You're finally seeing an upside to that dreadful home ec class you had to endure in middle school: You can mend your own clothes instead of paying someone else for repairs. Friends are impressed by your skills and often ask you to fix a hem or a ripped seam – and they are willing to compensate you. Sometimes that payment comes in the form of a gift card or lunch on them, but you might also be able to do mending for money. Figure out what you should charge to make it worth your while, without pricing yourself out of the market.
Check the Market
Before you set your mending prices, do a little market research. Find out which businesses in your area offer mending services and what they charge. Check out local tailors or dressmakers, as well as alteration services in formal wear rental outlets. Dry cleaners often offer mending and alteration services as well, so talk to friends who frequent the cleaners to get an idea of what they charge for specific mending jobs. Learning that the three closest cleaners in the area charge between $4 and $7 for sewing on buttons gives you an idea of what the market will bear and tells you you can charge at least $4.
Business or Hobby?
Your approach might vary depending on your long-term intentions. If you're planning to build a professional mending and alteration business, you'll have to ensure your local area can support the volume of business needed to make it a profitable venture. Factor in all the small-business costs required to establish a new venture, such as advertising, insurance and retail space. Doing mending as a sideline or hobby, on the other hand, typically requires fewer up-front costs and might allow you to keep your prices more competitive.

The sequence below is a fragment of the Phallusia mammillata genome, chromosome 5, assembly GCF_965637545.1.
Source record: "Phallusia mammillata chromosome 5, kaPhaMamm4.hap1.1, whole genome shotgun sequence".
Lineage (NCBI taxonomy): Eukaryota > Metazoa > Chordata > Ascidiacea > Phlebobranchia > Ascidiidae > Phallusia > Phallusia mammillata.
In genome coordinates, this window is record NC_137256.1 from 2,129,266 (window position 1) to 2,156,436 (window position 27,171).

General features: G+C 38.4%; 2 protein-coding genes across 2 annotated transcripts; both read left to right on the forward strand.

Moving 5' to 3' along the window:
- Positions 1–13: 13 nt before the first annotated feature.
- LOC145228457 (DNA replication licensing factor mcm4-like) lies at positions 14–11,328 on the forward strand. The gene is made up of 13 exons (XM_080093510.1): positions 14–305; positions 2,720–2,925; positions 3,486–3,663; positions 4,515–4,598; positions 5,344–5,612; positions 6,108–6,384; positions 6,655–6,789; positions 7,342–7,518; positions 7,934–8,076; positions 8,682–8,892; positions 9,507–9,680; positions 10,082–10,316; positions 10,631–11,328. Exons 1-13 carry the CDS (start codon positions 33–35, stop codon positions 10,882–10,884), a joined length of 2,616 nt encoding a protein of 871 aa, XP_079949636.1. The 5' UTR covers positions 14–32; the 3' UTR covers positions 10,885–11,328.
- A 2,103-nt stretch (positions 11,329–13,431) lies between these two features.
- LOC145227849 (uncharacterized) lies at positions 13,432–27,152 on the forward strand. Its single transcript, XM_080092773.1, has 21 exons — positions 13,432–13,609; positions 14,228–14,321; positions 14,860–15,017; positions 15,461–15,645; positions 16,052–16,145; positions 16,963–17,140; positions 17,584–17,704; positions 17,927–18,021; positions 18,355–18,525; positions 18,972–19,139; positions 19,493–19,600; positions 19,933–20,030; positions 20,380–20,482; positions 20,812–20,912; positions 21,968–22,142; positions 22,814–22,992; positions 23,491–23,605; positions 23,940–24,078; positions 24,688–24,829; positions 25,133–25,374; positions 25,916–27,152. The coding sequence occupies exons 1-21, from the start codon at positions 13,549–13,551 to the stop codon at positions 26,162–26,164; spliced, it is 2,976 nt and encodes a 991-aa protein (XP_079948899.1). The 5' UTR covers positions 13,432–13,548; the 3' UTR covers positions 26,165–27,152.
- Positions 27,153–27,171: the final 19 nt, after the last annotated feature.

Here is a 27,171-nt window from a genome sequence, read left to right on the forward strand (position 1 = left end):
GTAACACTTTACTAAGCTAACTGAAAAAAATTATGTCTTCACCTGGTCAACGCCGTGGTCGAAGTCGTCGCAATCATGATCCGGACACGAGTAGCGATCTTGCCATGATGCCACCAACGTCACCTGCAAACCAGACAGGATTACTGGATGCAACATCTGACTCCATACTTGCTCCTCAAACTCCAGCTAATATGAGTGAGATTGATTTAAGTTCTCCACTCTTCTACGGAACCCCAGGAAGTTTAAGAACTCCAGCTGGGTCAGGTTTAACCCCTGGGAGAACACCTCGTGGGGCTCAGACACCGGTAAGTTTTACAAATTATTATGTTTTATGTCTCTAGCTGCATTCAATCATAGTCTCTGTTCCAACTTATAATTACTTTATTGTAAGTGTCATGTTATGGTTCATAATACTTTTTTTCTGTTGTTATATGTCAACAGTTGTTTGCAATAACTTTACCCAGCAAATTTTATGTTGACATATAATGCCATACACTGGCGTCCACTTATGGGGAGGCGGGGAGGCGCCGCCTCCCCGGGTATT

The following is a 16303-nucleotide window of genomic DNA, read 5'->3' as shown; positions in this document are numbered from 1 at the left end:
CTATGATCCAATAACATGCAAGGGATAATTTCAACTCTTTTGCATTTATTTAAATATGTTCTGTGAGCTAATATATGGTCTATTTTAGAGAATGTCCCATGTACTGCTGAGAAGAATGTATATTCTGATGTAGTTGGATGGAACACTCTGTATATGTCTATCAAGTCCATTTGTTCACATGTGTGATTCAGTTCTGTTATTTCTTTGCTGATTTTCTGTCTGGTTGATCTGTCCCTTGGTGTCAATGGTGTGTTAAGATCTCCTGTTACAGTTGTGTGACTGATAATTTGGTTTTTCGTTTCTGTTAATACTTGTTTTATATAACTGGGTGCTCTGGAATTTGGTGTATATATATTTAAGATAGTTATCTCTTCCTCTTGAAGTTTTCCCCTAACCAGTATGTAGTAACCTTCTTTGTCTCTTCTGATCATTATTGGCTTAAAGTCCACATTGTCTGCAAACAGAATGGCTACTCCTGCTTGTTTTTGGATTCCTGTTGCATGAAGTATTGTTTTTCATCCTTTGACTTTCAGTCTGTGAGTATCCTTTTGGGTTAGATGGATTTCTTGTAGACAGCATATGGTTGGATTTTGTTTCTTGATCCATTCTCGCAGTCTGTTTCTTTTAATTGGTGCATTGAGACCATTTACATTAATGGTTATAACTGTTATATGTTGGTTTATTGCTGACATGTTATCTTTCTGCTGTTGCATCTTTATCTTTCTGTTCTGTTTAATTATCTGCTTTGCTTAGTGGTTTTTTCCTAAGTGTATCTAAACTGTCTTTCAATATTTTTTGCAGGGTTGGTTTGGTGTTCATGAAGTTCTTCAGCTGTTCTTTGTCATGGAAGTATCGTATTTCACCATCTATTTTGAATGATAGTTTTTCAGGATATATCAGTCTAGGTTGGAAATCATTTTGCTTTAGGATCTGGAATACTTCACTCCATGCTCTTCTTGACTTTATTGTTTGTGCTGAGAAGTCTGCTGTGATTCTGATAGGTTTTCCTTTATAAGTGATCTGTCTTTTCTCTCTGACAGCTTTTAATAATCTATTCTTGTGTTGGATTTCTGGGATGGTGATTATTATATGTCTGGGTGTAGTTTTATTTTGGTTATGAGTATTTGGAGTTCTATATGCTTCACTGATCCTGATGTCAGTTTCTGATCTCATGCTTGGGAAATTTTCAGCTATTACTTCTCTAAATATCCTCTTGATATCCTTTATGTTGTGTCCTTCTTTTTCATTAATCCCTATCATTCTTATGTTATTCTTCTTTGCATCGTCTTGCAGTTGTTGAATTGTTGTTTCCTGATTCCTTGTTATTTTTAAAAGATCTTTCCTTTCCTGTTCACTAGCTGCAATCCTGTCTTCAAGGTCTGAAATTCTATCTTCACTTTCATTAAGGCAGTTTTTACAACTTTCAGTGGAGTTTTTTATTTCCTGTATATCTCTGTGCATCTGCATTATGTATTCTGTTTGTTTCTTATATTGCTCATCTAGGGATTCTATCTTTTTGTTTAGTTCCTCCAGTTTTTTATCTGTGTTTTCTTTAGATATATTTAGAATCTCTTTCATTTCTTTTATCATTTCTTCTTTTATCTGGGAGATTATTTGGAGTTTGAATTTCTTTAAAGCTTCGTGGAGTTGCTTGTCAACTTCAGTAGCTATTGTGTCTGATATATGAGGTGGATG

Time and Skill
As with any business venture, pricing for mending services has to take into account the time, effort and specialized skill or knowledge you put into the product. Unfortunately, many needlework or craft-based businesses struggle with profitability, since it's not always viable to charge what your time is truly worth. Instead, look for a balance between small jobs that you can do in bulk to keep money coming in, such as fixing a seam or sewing on a button, and larger, more difficult or specialized jobs that take much more of your time. Charge more – 10 to 15 percent of the total – for rush jobs, since you'll have to put off another job or work longer hours to meet the client's short deadline.
If you have a specific interest or skill, you may be able to charge top dollar for certain jobs. Perhaps you have a knack for working with sequined prom dresses or the special, delicate fabrics used in wedding dresses. You should be able to translate these skills into higher prices. Another option is targeting a specific group, such as Scout parents. Many are happy to pay someone else to sew on the many insignia items, patches and merit badges kids require as they advance through the ranks. As of June, 2013, $4-$5 is a common price for sewing on a single Scout badge, which only takes about 10 minutes -- not a bad return on your time.
As a national security analyst for the U.S. government, Molly Thompson wrote extensively for classified USG publications. Thompson established and runs a strategic analysis company, is a professional genealogist and participates in numerous community organizations.Thompson holds degrees from Wellesley and Georgetown in psychology, political science and international relations.